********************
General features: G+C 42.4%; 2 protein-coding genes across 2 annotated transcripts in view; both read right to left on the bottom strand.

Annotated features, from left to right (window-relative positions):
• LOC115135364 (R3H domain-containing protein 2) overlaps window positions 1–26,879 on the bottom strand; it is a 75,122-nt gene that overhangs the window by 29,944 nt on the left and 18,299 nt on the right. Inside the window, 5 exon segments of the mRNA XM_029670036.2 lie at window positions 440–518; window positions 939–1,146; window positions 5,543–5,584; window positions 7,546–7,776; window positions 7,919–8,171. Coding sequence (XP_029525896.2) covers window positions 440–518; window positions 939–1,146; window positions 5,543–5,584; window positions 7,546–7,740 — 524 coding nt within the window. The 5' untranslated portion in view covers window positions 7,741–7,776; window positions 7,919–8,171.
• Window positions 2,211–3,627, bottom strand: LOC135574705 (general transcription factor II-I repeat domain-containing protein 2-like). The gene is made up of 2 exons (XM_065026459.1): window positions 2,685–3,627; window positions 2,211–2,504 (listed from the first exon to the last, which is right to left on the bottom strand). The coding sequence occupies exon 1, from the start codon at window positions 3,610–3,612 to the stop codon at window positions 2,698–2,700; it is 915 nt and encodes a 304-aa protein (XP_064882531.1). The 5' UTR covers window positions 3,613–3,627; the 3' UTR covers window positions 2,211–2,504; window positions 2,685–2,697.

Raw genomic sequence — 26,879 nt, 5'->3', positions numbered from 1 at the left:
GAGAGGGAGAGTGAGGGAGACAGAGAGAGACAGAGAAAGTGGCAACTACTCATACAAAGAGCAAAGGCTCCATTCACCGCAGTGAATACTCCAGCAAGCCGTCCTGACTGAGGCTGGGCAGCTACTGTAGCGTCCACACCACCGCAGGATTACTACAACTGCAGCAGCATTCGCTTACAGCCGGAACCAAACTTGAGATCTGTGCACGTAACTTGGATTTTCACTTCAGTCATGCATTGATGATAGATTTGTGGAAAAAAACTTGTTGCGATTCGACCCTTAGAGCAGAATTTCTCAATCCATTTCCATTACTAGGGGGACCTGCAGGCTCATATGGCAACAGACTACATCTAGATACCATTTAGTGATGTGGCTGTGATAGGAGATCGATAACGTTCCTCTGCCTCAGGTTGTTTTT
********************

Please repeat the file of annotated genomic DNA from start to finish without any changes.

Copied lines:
General features: G+C 42.4%; 2 protein-coding genes across 2 annotated transcripts in view; both read right to left on the bottom strand.

Annotated features, from left to right (window-relative positions):
• LOC115135364 (R3H domain-containing protein 2) overlaps window positions 1–26,879 on the bottom strand; it is a 75,122-nt gene that overhangs the window by 29,944 nt on the left and 18,299 nt on the right. Inside the window, 5 exon segments of the mRNA XM_029670036.2 lie at window positions 440–518; window positions 939–1,146; window positions 5,543–5,584; window positions 7,546–7,776; window positions 7,919–8,171. Coding sequence (XP_029525896.2) covers window positions 440–518; window positions 939–1,146; window positions 5,543–5,584; window positions 7,546–7,740 — 524 coding nt within the window. The 5' untranslated portion in view covers window positions 7,741–7,776; window positions 7,919–8,171.
• Window positions 2,211–3,627, bottom strand: LOC135574705 (general transcription factor II-I repeat domain-containing protein 2-like). The gene is made up of 2 exons (XM_065026459.1): window positions 2,685–3,627; window positions 2,211–2,504 (listed from the first exon to the last, which is right to left on the bottom strand). The coding sequence occupies exon 1, from the start codon at window positions 3,610–3,612 to the stop codon at window positions 2,698–2,700; it is 915 nt and encodes a 304-aa protein (XP_064882531.1). The 5' UTR covers window positions 3,613–3,627; the 3' UTR covers window positions 2,211–2,504; window positions 2,685–2,697.

Raw genomic sequence — 26,879 nt, 5'->3', positions numbered from 1 at the left:
GAGAGGGAGAGTGAGGGAGACAGAGAGAGACAGAGAAAGTGGCAACTACTCATACAAAGAGCAAAGGCTCCATTCACCGCAGTGAATACTCCAGCAAGCCGTCCTGACTGAGGCTGGGCAGCTACTGTAGCGTCCACACCACCGCAGGATTACTACAACTGCAGCAGCATTCGCTTACAGCCGGAACCAAACTTGAGATCTGTGCACGTAACTTGGATTTTCACTTCAGTCATGCATTGATGATAGATTTGTGGAAAAAAACTTGTTGCGATTCGACCCTTAGAGCAGAATTTCTCAATCCATTTCCATTACTAGGGGGACCTGCAGGCTCATATGGCAACAGACTACATCTAGATACCATTTAGTGATGTGGCTGTGATAGGAGATCGATAACGTTCCTCTGCCTCAGGTTGTTTTT